Great Britain Awards 25 New Licenses in 20th Licensing Round
Great Britain awarded 25 North Sea oil and gas licenses on Thursday under new terms designed to speed up investment and prevent companies sitting on unexploited discoveries. British Energy Minister Brian Wilson said he was encouraged by the interest in the offshore concessions, which comes after the government imposed a windfall tax on oil company profits in April that was heavily opposed by the industry. "It is encouraging that so many companies see further opportunities for investment and development in the North Sea's core areas, even after nearly 40 years of exploration there," Wilson said in a written reply to a parliamentary question. "It bodes well for future licensing rounds, which will cover a lot of acreage that, by contrast to what was on offer in this round, is still under-explored and under-exploited," he added.
The list of winners was dominated by independents, such as Encana and OilExCo, and most of the minimum work programs involved acquiring seismic data and drilling just one well.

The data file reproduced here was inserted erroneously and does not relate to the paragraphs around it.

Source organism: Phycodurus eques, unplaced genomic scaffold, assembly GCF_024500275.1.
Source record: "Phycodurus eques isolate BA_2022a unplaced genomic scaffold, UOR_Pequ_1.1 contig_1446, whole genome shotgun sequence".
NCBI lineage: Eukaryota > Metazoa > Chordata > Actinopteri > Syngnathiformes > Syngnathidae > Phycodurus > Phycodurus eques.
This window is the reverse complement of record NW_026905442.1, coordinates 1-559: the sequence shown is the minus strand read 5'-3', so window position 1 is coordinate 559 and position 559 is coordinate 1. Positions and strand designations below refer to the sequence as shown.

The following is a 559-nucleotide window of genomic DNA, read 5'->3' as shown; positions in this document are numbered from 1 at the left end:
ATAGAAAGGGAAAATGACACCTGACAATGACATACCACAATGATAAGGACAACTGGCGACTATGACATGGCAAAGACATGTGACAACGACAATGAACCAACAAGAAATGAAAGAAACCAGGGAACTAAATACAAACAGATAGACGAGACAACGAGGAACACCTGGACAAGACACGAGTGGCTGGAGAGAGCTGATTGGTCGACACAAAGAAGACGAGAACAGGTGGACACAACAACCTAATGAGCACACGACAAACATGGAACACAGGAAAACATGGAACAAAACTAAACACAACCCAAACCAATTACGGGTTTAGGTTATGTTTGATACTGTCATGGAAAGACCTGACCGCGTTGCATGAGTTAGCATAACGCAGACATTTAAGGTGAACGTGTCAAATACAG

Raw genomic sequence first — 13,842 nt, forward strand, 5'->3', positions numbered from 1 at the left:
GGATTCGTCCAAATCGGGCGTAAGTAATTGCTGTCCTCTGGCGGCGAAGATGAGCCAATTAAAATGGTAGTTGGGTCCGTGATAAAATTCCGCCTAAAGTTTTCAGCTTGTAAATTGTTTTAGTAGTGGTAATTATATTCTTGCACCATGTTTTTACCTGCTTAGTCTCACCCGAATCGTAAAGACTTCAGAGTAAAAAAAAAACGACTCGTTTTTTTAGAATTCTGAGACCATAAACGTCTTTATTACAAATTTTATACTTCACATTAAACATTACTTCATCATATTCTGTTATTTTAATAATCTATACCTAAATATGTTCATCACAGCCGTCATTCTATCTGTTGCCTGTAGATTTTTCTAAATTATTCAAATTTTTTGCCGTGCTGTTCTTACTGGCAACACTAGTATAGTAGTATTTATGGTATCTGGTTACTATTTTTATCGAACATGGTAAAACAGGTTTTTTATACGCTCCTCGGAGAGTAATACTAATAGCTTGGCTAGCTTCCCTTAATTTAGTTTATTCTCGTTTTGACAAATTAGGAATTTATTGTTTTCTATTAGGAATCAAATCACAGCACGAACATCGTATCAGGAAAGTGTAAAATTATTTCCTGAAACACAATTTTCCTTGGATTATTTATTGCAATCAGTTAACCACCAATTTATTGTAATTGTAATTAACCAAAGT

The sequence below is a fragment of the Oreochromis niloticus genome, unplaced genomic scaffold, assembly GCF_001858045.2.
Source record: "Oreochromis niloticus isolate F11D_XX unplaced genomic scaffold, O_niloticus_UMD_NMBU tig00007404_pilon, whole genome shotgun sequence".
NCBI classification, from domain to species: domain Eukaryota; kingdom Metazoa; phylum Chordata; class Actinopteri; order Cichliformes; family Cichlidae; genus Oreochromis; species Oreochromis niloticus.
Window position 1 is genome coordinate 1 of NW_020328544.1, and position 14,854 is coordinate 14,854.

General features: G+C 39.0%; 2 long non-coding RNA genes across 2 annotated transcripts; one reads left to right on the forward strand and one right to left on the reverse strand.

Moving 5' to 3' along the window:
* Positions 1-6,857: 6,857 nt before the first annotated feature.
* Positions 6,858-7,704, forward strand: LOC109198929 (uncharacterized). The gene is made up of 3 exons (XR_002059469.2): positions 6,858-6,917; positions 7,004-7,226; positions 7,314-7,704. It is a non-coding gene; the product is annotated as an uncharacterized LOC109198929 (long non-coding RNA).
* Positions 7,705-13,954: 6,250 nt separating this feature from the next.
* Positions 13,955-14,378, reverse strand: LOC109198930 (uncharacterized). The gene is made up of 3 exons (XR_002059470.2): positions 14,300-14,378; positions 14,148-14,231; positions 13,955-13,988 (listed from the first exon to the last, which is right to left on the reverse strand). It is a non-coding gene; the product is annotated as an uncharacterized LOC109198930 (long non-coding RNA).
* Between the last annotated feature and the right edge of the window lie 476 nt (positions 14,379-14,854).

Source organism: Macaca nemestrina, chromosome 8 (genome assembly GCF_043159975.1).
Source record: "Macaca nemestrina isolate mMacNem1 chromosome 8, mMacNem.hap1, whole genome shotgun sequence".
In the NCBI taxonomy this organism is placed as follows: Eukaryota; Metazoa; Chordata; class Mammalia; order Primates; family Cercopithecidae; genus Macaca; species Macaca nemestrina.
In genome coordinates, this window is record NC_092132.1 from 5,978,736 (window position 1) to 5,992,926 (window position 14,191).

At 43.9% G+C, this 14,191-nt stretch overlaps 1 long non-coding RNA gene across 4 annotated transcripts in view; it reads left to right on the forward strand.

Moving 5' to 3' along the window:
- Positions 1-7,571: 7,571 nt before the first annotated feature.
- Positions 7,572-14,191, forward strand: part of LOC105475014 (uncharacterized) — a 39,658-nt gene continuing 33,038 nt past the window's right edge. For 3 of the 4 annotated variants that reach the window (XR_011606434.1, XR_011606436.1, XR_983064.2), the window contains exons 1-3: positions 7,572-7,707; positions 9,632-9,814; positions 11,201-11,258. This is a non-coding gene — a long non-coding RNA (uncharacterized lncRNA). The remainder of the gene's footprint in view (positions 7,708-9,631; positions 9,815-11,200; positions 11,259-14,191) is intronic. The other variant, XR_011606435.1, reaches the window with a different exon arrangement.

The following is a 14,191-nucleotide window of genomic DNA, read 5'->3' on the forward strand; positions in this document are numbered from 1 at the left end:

Wilson said he sought to encourage small companies to use new technology in the ageing province, where oil output peaked in 1999 at 2.8 million barrels per day. Oil major such as ExxonMobil, BP, Shell and TotalFinaElf pump half of Britain's oil and gas, and own most of the licenses. But these companies figured in just two awards. The government has been pushing majors to invest in unexplored licenses from previous rounds, or risk losing the contracts to smaller companies.
In this 20th offshore round, Wilson said he had shortened the exploration and appraisal period, before investing in production, to prevent the appearance of "fallow acreage" in the future.
The first two terms will last for four years each, from six and 12 years respectively, and there will be mandatory relinquishment of all acreage not covered by a development plan at the end of the second term. "All this is part of the government's strategy of bringing together acreage with companies best fitted to exploit it," Wilson said.